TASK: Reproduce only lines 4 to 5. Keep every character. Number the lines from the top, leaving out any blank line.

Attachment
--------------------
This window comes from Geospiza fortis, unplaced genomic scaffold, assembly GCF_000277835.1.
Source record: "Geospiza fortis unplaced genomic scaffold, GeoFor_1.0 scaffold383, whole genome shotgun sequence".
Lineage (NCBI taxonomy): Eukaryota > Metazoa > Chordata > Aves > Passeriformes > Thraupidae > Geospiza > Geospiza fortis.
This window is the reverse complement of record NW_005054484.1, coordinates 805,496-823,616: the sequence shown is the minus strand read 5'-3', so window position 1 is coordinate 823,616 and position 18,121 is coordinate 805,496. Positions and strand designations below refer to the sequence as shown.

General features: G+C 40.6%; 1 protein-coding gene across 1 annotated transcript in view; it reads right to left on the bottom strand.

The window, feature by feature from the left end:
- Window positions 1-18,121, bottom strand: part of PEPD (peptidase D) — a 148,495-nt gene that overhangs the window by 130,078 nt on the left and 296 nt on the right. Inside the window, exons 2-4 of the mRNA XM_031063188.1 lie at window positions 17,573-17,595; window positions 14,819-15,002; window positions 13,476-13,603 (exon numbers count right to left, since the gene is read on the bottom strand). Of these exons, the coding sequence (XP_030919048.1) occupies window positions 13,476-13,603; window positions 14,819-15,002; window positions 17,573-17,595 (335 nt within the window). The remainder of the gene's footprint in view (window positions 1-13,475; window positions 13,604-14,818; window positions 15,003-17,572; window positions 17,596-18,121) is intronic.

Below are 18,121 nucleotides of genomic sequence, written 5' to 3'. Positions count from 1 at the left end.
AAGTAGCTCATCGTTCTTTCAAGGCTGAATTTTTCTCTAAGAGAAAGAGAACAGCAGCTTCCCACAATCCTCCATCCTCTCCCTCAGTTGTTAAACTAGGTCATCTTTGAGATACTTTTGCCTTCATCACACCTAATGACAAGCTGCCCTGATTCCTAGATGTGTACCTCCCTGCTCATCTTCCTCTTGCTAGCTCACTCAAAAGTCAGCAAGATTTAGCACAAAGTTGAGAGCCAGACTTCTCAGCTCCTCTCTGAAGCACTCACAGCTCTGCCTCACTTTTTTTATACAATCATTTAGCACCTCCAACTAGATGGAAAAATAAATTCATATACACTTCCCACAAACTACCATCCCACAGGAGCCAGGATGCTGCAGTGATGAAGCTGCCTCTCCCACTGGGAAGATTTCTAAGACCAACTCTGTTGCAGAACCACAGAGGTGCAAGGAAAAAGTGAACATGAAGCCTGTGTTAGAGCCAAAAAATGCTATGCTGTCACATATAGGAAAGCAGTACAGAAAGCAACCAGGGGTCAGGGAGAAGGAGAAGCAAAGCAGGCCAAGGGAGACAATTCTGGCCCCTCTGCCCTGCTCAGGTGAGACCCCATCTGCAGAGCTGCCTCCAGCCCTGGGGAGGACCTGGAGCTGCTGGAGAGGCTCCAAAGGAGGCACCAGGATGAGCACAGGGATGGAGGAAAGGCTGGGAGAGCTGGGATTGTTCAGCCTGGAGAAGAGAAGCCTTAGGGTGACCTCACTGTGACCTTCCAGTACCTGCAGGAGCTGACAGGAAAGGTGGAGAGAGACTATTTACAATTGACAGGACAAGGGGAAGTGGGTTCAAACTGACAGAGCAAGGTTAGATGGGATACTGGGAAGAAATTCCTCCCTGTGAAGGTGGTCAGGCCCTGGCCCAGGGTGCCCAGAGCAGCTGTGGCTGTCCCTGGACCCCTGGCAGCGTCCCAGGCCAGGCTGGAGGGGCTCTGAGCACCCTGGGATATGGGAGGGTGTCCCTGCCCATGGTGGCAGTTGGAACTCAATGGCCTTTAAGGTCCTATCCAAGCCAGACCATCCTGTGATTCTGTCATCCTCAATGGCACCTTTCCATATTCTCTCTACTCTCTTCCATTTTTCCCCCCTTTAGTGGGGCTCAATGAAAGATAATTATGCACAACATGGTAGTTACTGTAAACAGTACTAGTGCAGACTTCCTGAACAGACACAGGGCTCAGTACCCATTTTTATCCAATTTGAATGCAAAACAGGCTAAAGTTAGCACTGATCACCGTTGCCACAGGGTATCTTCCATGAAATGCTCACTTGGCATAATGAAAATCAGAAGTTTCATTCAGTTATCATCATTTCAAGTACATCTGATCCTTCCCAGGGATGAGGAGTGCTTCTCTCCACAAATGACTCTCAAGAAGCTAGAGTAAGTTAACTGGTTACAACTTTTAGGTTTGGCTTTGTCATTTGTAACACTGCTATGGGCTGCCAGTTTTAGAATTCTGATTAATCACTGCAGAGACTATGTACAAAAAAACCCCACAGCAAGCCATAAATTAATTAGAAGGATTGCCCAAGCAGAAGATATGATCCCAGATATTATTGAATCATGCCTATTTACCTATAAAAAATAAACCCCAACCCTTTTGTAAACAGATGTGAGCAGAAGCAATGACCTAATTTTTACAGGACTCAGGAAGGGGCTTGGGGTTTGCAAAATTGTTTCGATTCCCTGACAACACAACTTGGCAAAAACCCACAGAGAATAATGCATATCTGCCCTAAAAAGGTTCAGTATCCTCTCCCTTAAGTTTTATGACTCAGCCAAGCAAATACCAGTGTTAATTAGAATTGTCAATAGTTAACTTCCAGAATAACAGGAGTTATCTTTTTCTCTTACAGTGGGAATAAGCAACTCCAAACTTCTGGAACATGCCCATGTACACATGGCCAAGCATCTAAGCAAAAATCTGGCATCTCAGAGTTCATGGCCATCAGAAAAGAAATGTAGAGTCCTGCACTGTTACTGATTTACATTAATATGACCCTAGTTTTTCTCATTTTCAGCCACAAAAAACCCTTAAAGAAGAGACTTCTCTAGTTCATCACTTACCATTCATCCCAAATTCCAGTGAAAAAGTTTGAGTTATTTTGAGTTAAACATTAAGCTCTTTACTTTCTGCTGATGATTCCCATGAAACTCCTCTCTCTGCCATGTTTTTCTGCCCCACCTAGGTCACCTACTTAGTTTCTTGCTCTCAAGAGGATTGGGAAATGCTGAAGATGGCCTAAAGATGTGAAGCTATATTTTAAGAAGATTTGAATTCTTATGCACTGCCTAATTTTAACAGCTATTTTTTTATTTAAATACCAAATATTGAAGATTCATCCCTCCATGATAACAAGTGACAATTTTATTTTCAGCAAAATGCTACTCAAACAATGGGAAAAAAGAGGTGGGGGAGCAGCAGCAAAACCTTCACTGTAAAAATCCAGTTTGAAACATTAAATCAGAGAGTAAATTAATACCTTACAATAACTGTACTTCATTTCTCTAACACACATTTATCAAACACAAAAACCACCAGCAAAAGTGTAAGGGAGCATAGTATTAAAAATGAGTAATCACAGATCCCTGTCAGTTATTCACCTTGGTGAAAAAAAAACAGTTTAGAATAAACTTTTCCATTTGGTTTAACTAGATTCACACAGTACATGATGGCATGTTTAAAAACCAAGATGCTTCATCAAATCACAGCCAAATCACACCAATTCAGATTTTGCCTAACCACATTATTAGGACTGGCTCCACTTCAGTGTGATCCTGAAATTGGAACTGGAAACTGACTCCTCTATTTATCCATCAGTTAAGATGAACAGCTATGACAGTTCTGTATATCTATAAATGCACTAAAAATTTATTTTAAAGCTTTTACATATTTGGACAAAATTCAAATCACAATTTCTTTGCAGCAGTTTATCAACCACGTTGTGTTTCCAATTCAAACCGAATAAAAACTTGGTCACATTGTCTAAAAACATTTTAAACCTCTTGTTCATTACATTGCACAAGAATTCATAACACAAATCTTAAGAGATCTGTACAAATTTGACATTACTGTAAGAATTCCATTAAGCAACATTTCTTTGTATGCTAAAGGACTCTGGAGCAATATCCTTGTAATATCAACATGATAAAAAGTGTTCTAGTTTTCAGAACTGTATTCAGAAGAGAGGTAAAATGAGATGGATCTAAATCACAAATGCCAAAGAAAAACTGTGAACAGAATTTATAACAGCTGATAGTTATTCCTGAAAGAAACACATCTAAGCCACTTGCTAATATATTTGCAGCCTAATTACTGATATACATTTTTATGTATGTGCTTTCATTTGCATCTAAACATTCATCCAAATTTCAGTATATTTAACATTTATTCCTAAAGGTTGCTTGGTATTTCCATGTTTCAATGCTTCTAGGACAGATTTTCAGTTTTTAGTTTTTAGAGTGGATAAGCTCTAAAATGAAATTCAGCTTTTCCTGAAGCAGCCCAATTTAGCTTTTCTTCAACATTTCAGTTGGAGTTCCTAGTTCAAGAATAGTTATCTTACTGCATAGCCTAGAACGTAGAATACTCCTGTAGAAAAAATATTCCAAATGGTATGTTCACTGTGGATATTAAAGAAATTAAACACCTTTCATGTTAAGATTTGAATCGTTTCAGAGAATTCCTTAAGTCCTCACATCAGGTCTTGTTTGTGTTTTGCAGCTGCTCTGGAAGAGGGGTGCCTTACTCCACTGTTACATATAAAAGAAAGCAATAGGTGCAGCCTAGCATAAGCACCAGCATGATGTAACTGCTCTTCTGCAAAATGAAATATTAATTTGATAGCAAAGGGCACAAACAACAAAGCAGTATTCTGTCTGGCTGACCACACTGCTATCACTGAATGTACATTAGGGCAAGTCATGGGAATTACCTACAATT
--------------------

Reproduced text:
This window is the reverse complement of record NW_005054484.1, coordinates 805,496-823,616: the sequence shown is the minus strand read 5'-3', so window position 1 is coordinate 823,616 and position 18,121 is coordinate 805,496. Positions and strand designations below refer to the sequence as shown.

General features: G+C 40.6%; 1 protein-coding gene across 1 annotated transcript in view; it reads right to left on the bottom strand.